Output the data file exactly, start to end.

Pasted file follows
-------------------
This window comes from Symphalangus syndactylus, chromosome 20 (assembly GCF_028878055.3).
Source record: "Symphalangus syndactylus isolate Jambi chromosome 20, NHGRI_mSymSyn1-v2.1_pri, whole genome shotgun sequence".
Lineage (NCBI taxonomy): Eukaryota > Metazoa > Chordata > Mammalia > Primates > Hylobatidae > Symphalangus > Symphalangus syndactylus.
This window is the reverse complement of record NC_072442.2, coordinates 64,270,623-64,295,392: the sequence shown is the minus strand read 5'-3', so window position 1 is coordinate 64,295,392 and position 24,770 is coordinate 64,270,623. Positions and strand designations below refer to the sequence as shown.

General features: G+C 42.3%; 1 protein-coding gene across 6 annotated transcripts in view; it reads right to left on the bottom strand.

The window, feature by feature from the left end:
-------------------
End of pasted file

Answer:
This window comes from Symphalangus syndactylus, chromosome 20 (assembly GCF_028878055.3).
Source record: "Symphalangus syndactylus isolate Jambi chromosome 20, NHGRI_mSymSyn1-v2.1_pri, whole genome shotgun sequence".
Lineage (NCBI taxonomy): Eukaryota > Metazoa > Chordata > Mammalia > Primates > Hylobatidae > Symphalangus > Symphalangus syndactylus.
This window is the reverse complement of record NC_072442.2, coordinates 64,270,623-64,295,392: the sequence shown is the minus strand read 5'-3', so window position 1 is coordinate 64,295,392 and position 24,770 is coordinate 64,270,623. Positions and strand designations below refer to the sequence as shown.

General features: G+C 42.3%; 1 protein-coding gene across 6 annotated transcripts in view; it reads right to left on the bottom strand.

The window, feature by feature from the left end: